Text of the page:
All this clever staging does at times threaten to upstage the actors, and, occasionally it does (I was completely distracted during Duke Vincentio’s  speech as he prepared to return from his undercover friar mission because of the kaleidoscope of inflatable dolls’s bits and bobs behind him) but mostly the actors win. Zoning Varla plays the Duke with real gravitas until the end when he returns and seems to unravel under the strain of his odd decisions – he’s along way from Dominic Rowan’s loveable, jovial leader. Paul Ready’s Angelo is a nervy civil servant, creepy and officious while John Mackay as Pompey had a suitable sly menace to him beneath his comedy posturing. And, Garai, Garai is great although I would have enjoyed a little more light and shade in her furious Isabella.

Inventive and sexually charged, this production still had Shakespeare at its core and is as bold and absorbing as his works, done at their best, should be. 

Measure for Measure | Young Vic | Until 14 November

Theatre Review: Measure For Measure, Shakespeare’s Globe

Dominic Rowan as Duke Vincentio in his Friar disguise and Brendan O'Hea as Lucio in the Globe's Measure for Measure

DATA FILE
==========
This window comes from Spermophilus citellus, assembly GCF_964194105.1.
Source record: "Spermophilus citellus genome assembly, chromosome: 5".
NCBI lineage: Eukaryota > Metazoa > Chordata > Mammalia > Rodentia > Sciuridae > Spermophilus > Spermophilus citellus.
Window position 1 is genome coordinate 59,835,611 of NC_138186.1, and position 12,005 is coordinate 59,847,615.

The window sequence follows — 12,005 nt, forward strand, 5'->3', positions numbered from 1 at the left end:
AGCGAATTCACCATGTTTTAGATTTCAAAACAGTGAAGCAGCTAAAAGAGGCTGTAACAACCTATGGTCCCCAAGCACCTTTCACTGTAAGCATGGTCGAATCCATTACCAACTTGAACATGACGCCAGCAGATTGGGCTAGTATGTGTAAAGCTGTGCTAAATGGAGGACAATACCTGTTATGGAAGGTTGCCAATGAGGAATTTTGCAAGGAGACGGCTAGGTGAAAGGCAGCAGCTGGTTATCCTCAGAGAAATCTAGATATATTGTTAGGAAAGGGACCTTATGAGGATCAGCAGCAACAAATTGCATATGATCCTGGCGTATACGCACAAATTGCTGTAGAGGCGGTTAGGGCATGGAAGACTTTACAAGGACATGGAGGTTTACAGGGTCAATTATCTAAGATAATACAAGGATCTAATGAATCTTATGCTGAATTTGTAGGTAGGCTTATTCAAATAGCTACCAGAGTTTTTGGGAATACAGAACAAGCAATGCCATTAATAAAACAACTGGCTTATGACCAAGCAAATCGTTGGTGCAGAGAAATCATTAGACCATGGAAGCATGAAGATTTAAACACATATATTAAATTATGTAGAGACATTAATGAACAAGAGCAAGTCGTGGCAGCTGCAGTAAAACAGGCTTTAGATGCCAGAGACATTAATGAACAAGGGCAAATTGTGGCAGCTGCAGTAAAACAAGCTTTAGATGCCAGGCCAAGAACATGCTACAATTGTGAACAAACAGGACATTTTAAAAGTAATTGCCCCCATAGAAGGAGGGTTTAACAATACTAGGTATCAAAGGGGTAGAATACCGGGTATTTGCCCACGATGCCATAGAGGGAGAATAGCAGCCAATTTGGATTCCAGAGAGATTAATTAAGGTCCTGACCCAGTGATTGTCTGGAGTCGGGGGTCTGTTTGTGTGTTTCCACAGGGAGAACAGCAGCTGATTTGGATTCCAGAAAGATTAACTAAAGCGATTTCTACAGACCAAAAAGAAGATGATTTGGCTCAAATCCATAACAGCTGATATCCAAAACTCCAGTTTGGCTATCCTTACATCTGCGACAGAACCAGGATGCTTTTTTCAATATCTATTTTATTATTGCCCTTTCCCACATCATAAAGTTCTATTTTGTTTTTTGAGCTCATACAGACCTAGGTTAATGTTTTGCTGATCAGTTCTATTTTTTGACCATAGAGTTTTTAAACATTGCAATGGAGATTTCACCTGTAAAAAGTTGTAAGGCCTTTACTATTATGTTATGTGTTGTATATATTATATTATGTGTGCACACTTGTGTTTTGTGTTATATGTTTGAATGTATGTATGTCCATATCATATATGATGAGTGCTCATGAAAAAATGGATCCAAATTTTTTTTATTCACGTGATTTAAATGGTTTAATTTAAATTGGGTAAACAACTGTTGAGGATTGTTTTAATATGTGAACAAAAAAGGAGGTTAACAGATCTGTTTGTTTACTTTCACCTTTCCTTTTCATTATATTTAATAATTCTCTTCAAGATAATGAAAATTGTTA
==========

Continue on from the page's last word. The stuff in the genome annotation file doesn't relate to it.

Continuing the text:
Dominic Rowan as Duke Vincentio in his Friar disguise and Brendan O’Hea as Lucio in the Globe’s Measure for Measure

A breezy performance of Shakespeare’s notorious problem play on a hot summer’s day

There are few places I’d rather be on a hot Sunday afternoon that Shakespeare’s Globe. Sure, it’s one part tourist attraction, one part theatre, but that’s partly what makes it such a thrilling place to be. People come here from all over the world to watch a play they may not understand. And everyone loves it, especially the cast who always looks like they’re having the best time even when scowling at helicopters and sweating in their polyester doublets.

In an era of spectacular sets and elaborate immersive theatrical experiences, there’s a real thrill to watching very good actors, dressed in what look like costumes from the RSC reject box, on a bare stage performing works first played on this very spot 500 hundreds years ago. But despite being on the tourist trail, and retreading a London of half a millennium ago, there’s nothing of the museum about the Globe. It pulses with more life than many other London theatres,  and feels fresher than a lot of them too.

There is often something of the pantomime about Globe performances (and I don’t mean that as a criticism) and Measure For Measure, artistic director Dominic Dromgoole’s swansong for the Globe, is no exception.